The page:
How Numbers Came into Existence


Numbers seem to have existed forever as a system of counting, but that is not the case. History shows that early men used to keep track of things using stones or sticks, and marks on bones. The Ishango bone, now preserved in the Royal Belgian Institute of Natural Science, is a historical indication of how men used to count. The bone (fibula of a baboon) has a series of parallel lines engraved on it and it seems to be a method of counting using something resembling tally marks. It dates back up to 20,000 years, but was discovered in 1960.

The next evidence we find of a counting system is in Sumeria, it around 4,ooo BC. It is true that numbers or some sort of a number system might have existed in this huge gap of knowledge, but as far as we know, counting systems did not even need to evolve before the advent of cities. As cities formed, the world developed and men began to figure out more ways to earn and exchange commodities, the felt a need also to standardize systems so people wouldn’t be cheated. The Sumerians came up with a system of tokens. These tokens they used to represent the wealth each person possessed. At first, these were clay tokens in clay bags, stamped with the city’s official seal. Soon afterward, they realized that instead of separate tokens, the could use markings on a clay tablet. These tablets too were engraved with their official seal to keep the system honest. Here too, a sort of arithmetic began to develop. Through the tokens and the clay markings, the people were able to add and subtract amounts. Until now, people counted in units.

The next major development came in Egypt. The Egyptians, with the need to build colossal structures such as pyramids, obviously needed proper and complicated measurements. They began using the unit one as a unit of measuring rather than just counting, and hence came up with a cubit which implies a length of a forearm. This they indicated with official (and sacred, to them) sticks kept in temples. We may see it as the early form of a scale, perhaps. The Egyptians made another significant contribution the number system. They actually symbolized numbers. A stick to represent one, a rope for ten, a coil of rope for hundred, and they even created a symbol for a million, which was a prisoner on his knees, praying for forgiveness with his hands raised up.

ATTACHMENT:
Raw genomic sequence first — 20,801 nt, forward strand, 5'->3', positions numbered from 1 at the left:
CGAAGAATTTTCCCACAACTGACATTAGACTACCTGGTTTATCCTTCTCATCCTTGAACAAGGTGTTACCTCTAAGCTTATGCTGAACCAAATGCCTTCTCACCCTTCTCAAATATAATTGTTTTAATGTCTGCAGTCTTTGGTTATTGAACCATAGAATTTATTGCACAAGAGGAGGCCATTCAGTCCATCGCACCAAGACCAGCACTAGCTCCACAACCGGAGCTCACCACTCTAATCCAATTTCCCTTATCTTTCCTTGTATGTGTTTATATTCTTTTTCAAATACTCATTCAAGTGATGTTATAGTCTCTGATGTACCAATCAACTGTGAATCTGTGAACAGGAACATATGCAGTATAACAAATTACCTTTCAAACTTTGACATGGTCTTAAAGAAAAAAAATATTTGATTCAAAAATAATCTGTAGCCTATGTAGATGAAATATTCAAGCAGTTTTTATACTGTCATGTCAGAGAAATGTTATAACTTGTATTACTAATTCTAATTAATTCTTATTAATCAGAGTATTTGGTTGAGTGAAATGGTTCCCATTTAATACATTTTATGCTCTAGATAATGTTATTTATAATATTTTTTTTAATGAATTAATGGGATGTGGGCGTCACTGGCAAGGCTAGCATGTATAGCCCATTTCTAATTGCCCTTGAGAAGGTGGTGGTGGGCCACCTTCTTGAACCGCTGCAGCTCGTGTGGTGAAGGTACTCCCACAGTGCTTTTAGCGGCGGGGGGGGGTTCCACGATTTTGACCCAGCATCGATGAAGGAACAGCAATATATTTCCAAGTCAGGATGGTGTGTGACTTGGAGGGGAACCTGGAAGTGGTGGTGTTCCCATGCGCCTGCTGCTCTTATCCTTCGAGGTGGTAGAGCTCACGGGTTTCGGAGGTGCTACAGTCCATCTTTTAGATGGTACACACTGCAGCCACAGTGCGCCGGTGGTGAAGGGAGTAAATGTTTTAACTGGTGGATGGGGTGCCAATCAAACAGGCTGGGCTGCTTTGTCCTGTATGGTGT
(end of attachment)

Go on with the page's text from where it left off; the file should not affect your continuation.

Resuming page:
The Greek mathematician Pythagoras, famous for his Pythagorean theorem, studied in Egypt. He learned their number system and established a school of math in Greece. From there, numbers developed further. The concept of odd and even numbers came into existence too. But when the Romans came, math diminished in this part of the world.

The next developments in the number system were made in India and Arab. The Indians needed complex units of measurements to describe spiritual concepts such as nirvana or rajju and palya. Hence, they had a number system consisting of nine numbers, each with its own symbol. They are also credited with the invention of zero, since they needed very large numbers and the addition of a zero was a transforming invention. These numbers then reached Arab, and were further developed into what we have today. This was in the 8th century.

In the hands of Muslims then, the current form of numbers came to be. Al-Khwarizmi is credited widely for this. The Muslims, because they needed to carry out laws established in Islam, came up with fractions and equations. The Arabic numeral system was much more practical than all others used in the world, especially the Roman numerals then used in Europe. They created algebra and quadratic equations and hence contributed to all fields of science.

By 1200 AD, an Italian merchant Fibonacci had learned the Arabic numerals and transported the system to Europe. In 1202, he published a book, “Liber Abaci” introducing the Arabic numerals to the whole of Europe. After the Reformation, this system became even more widespread and famous till it conquered the entirety of the world.

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